— Hey…. When we were at Tim’s house the other night, did you see all those pictures he had hanging up?
— [laugh] Yeah, I did. Those really surprised me because they weren’t there the last time we were there.
— [laugh] Yeah, you’re right. That must have really been a walk down memory lane because you were in a lot of those pictures.
— Yeah, it was.
— Y’know, there’s this one that’s sticking out in my mind where you have all this paint on your face…
— Oh no, no that wasn’t paint. That was, uh, colored powder. That, um, that actually was taken during a festival that Tim and I participated in when we were in Katmandu. It was, it’s called Holi. It’s just a water and colored powder festival.
— Oh, nice. Oh I loved Katmandu.
— Yeah, oh god I loved Katmandu. You know, when I arrived in Katmandu, it was just such an assault on my senses…in a, in a positive way, in a good way.
— Yeah, yeah, I mean there are so many things about it once you get there that just stay in your mind like the sounds, the smell, um, the people, my gosh…
— Oh yeah.
— …I had a ball when I was there. And, y’know, I thi-, actually I think I would just say hands down Nepal must be one of my favorite places in the entire world. I mean the people there just make you feel so at home. They’re so accommodating, they’re so friendly. I mean they’ll bend over backwards to do whatever they can for you.
— Yeah, I totally agree. I, I love Nepal, too.
— You know the other thing I loved was, uh, the mountains there. I mean, you, I don’t think you can really speak of that country without speaking about the mountains.
— Oh, yeah, well did you notice the one picture of Tim and I, with the mountains in the background? When some people have, when other people have looked at that picture of us…
— …they thought it was very surreal, they didn’t, they thought it was like a backdrop.
— Yeah, I got the same response when I showed pictures to my aunt that I had taken, uh, when I was trekking. Speaking of which, that was one of the highlights of my entire trip to Nepal was trekking. I mean, um, I trekked in the Annapurna region and, uh, just had an amazing time and, uh…. I’ll tell you, I would love to do that again. The trek, uh, was memorable not only because of all the beautiful, uh, scenery that I saw but, uh…. When I went on the trek I went with a guide and a porter…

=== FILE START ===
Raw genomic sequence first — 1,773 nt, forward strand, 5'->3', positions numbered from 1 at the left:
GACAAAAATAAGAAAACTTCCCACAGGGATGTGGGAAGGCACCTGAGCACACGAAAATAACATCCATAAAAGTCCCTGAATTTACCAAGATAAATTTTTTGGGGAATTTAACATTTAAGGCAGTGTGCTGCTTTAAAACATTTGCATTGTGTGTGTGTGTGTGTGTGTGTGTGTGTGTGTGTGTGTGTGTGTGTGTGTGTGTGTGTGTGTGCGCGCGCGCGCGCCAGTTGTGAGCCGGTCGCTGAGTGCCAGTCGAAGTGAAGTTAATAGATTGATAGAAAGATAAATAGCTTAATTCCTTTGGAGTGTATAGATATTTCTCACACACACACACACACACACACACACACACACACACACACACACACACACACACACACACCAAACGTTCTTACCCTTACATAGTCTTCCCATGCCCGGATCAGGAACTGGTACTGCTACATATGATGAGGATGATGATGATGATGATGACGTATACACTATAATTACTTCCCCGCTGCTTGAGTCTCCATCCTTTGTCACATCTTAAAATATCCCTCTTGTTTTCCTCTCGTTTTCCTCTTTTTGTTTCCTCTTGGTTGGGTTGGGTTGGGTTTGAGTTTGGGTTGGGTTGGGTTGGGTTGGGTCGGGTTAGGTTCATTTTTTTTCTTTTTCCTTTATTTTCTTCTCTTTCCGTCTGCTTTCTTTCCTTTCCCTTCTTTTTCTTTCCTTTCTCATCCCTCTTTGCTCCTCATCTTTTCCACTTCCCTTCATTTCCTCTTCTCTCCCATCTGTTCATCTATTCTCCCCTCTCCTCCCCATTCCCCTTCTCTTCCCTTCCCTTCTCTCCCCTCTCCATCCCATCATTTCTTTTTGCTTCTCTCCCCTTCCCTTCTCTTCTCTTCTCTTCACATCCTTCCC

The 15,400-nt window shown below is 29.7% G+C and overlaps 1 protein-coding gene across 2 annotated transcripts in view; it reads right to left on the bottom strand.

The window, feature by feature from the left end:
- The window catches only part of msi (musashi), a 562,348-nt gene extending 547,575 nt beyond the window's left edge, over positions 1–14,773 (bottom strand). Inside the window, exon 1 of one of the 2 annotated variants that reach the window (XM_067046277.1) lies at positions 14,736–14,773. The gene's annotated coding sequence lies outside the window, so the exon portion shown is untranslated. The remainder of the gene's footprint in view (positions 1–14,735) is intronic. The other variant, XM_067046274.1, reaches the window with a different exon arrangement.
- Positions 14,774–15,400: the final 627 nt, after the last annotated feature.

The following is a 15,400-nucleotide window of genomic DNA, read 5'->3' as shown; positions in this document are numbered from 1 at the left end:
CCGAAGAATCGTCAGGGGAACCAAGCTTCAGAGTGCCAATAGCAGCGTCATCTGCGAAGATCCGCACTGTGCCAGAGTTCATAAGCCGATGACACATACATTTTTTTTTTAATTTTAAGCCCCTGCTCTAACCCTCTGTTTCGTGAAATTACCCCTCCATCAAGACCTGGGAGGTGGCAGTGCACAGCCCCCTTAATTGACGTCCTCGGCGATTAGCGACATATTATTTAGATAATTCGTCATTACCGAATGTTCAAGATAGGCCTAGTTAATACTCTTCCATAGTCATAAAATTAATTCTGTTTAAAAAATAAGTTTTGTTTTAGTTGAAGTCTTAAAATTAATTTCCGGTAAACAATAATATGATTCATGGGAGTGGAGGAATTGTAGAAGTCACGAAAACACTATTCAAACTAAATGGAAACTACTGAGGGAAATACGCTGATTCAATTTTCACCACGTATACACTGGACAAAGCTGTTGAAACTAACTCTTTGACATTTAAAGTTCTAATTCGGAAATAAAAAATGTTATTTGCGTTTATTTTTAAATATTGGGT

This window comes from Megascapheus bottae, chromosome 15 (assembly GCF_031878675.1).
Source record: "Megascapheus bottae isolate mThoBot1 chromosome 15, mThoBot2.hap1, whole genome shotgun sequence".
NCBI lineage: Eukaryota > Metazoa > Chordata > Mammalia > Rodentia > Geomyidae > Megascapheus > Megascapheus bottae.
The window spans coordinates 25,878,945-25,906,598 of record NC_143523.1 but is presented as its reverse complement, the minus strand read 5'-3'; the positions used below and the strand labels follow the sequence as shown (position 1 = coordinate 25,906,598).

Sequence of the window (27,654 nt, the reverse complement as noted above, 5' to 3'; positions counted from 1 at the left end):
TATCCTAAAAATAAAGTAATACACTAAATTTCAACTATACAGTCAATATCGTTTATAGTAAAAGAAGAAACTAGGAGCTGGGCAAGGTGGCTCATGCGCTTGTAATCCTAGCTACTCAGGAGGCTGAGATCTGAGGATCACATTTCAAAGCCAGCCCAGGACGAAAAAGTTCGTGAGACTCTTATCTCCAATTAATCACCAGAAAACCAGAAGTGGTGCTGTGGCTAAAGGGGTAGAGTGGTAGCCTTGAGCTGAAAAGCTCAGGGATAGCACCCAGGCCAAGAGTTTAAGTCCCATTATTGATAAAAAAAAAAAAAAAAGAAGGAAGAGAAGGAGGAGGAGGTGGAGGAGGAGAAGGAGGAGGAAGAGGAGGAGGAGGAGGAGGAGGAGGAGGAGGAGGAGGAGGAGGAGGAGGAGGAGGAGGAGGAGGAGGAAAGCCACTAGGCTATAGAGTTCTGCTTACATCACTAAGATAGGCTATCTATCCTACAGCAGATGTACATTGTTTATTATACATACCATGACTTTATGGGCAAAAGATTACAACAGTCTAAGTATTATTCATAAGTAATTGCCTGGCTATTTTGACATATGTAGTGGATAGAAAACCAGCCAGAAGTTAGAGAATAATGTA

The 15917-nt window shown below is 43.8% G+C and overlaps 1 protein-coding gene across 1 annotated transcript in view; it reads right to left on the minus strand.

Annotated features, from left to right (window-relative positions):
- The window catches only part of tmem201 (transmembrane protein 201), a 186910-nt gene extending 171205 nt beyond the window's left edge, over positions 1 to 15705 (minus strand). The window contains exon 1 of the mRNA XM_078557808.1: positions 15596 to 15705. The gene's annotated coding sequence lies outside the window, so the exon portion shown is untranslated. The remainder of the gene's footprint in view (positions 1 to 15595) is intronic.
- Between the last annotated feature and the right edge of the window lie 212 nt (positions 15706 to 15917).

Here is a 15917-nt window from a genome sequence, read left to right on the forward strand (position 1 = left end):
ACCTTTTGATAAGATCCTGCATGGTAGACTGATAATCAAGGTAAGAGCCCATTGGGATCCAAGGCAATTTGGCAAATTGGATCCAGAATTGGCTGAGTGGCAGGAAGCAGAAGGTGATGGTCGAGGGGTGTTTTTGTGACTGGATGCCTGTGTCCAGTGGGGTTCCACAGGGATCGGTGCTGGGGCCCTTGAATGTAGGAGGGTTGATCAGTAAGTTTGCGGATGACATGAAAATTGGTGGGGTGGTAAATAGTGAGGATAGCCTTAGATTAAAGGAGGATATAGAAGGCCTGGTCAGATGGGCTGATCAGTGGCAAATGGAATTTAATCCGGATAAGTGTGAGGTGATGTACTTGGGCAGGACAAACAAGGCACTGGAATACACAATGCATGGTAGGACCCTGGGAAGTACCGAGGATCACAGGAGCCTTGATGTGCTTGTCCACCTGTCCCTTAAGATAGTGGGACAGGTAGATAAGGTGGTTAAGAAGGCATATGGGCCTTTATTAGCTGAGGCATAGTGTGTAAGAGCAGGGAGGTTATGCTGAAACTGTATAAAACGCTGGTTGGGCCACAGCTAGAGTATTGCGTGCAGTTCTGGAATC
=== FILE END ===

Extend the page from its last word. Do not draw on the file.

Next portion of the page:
— …and, uh, the guide’s name was Binaya. And he had a, uh, master’s degree in conflict resolution specifically studying the, uh, the Maoist, uh, struggle that was going on with the government, so…
— Oh, interesting!
— …it really, yeah it really gave me a glimpse into, y’know, what was really going on…
— …so, so I really enjoyed that. And then, uh, the porter who was with us was this guy named Dipesh and…
— …oh my gosh, this guy was so funny. He was like in his early 20s and, uh, he really liked to party and he loved music and, uh…. He loved American music also…
— …or, or western music, I should say. And he actually taught me how to sing a few Nepali songs, so [laugh]…
— …yeah so that was a lot of fun and, uh…. Yeah the entire time that I, uh, was on the trek, Binaya was telling me about the Maoist, uh, y’know, conflict that was going on. And then, sure enough, we actually saw some Maoists when we were trekking.
— Oh really?
— Yeah. We went on this, uh, we woke up this one morning and we went to this one, uh, hilltop known as Poon Hill and…
— …because we wanted to see the sunrise. So we woke up at like 5 in the morning. I mean, y’know, it was so early that, uh, it was still dark and you could see your breath as you were walking. So we got up there and, uh, y’know, had a great time watching the sunrise. The sights were beautiful. So then we were walking down, uh, from the hill, because it was about a 45 minute walk back to the guesthouse…
— …there were some Maoists that were waiting at the bottom of the hill and, um. What they were, uh, waiting for from each tourist was a donation, as they called it.
— Basically what they said was when you come into the country you pay, uh, the Nepali government a visa fee…
— …well, y’know, they don’t oversee this part of the country. We do. So it’s like you’re paying us a visa fee…
— …so they actually give you a receipt. And then if you see Maoists any time later on, you show them the receipt and they just let you pass by.
— [laugh] Oh, wow.
— Yeah. So, uh, y’know, after uh paying off the Maoists [laugh], we went down to, uh, eat breakfast at the guest house. And sure enough there were a couple of Maoists there who were making sure that everyone had their receipt and that everyone had paid. So…
— …yeah, I actually had one of the Maoists come down and sit and, uh, eat breakfast with me.
— He was like a public relations guy. Y’know, he was telling me about the Maoist struggle and y’know, so uh…. So it was interesting to hear what he had to say. And I even got a shot of him and me together so…
— …so it was like, kind of like proof that I had actually, y’know, been interacting with the Maoists.